Since I concentrate on Sri Aurobindo in my blogs and tweets, many accuse me of bias from time to time. Three words have been hurled at me as if I'm the sole culprit. Proselytizing is the most hated word although it is as old as the human civilization. Professing and changing religion is approved by the Indian Constitution and so it's surprising why proselytizing is looked upon as so undesirable or demeaning. Helping someone to think and judge for himself is certainly not an abhorrent act.
The second word is evangelism. If the term denotes religious advertisement, then the question is since when advertising has become a wretched job. The whole world thrives on advertisements and if I contribute my mite, then how does it become so negative an act. Besides, my focus has always been to invoke the rational inquiry and critical scrutiny. Not to accept blindly has been a constant refrain. So, such advertising should be welcome in a modern environment.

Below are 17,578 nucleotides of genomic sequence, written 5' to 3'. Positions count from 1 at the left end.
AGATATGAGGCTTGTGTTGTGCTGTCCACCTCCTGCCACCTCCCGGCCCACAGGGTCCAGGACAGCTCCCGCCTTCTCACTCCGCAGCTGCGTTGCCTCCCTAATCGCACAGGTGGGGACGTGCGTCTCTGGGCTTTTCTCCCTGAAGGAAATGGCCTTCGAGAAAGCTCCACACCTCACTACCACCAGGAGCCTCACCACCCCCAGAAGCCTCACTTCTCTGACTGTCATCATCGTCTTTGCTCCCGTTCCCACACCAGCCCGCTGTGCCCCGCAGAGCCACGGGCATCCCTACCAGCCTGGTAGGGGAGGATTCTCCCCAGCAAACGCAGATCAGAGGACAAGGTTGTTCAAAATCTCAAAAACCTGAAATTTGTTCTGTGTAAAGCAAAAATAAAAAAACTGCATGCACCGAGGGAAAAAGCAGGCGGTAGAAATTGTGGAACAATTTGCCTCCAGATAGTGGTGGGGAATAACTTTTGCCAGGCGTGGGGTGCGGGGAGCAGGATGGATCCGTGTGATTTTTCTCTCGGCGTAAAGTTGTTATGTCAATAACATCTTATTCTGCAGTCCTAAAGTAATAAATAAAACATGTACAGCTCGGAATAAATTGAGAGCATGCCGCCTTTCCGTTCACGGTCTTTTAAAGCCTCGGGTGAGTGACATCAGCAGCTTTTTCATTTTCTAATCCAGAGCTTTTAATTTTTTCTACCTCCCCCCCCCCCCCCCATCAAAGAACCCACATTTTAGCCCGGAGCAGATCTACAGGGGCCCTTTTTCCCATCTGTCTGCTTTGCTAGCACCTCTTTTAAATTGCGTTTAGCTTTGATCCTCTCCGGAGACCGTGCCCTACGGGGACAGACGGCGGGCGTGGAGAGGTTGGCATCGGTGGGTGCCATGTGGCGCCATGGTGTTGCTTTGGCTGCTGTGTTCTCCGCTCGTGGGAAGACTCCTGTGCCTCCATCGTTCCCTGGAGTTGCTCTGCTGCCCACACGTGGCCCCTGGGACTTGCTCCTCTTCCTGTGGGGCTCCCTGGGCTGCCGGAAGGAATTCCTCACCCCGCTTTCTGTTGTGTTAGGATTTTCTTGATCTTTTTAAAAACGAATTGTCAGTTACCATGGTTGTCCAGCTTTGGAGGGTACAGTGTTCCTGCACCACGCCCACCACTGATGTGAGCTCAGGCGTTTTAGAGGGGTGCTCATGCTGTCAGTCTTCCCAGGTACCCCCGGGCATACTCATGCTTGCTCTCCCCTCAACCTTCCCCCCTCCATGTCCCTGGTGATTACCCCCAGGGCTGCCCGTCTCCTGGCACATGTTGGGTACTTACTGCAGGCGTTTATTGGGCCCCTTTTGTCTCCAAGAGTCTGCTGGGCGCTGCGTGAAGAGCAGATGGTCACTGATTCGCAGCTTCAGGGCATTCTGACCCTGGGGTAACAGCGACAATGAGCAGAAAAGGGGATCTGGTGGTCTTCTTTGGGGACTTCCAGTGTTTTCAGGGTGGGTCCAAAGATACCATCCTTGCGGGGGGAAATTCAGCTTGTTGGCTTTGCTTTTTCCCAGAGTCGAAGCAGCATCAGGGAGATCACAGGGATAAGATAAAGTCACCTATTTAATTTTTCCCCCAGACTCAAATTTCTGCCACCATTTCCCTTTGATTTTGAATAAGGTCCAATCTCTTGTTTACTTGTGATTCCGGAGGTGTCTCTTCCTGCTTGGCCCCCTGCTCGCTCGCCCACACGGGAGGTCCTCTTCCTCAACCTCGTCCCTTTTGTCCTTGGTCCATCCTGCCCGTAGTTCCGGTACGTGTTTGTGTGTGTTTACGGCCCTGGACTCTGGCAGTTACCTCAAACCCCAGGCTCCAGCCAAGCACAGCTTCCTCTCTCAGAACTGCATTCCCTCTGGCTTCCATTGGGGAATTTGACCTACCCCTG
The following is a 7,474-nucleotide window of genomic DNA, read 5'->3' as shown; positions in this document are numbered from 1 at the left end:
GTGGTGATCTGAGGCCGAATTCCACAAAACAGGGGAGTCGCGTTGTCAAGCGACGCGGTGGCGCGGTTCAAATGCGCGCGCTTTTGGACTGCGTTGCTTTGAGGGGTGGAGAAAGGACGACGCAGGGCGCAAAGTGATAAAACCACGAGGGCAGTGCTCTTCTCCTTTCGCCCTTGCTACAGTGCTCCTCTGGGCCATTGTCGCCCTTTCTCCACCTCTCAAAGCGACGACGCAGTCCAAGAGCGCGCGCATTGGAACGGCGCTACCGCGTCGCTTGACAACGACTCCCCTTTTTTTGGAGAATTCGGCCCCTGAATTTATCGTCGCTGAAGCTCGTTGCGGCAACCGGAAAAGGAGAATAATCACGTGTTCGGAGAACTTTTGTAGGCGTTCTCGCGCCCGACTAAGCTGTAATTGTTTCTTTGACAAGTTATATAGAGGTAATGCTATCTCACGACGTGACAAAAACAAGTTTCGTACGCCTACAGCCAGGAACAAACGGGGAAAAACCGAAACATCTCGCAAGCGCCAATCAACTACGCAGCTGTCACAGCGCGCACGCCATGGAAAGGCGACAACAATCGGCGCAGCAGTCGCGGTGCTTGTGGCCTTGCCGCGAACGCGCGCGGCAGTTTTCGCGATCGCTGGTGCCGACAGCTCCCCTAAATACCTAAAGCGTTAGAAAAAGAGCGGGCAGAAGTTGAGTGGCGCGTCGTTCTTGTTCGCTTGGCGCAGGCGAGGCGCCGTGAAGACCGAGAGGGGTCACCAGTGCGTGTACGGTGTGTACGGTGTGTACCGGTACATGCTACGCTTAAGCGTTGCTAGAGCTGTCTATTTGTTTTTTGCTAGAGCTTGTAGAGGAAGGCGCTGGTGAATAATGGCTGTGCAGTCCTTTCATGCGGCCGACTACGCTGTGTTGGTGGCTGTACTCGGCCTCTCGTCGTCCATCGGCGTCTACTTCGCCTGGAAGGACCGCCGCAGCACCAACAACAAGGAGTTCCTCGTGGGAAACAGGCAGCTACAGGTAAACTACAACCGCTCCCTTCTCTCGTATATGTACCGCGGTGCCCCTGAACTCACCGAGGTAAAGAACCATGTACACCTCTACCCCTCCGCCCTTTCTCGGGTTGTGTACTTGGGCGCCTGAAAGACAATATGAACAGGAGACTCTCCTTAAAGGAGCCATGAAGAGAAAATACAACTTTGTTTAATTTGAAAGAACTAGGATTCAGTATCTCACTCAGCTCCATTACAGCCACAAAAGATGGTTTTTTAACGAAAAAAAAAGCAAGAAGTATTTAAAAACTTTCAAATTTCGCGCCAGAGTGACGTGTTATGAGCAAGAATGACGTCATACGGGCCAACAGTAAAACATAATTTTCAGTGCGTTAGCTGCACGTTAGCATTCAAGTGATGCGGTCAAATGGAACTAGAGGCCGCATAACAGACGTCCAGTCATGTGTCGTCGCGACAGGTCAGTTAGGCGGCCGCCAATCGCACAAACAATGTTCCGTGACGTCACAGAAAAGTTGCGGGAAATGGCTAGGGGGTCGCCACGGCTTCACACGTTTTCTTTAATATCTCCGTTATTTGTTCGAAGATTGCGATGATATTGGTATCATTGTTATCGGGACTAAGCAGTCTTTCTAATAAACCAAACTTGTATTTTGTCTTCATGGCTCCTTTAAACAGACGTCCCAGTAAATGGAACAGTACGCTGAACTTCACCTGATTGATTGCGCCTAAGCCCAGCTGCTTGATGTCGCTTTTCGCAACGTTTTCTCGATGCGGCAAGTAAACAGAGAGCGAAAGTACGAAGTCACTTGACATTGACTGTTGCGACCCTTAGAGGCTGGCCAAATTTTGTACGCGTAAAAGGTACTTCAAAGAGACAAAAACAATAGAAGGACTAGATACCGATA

The third term is hagiography and those who speak against it perhaps consider themselves as Angels who have just dropped from the heaven. From the love of parents to being a fan of political leaders, hagiography is part and parcel of human life. So, writing about Sri Aurobindo who has left behind encyclopedic writings for the progress of human race can never be characterized same as run-of-the-mill hagiographies. Thus, it's for the discerning readers to apply some separate parameters to differentiate Sri Aurobindo from others. [TNM55]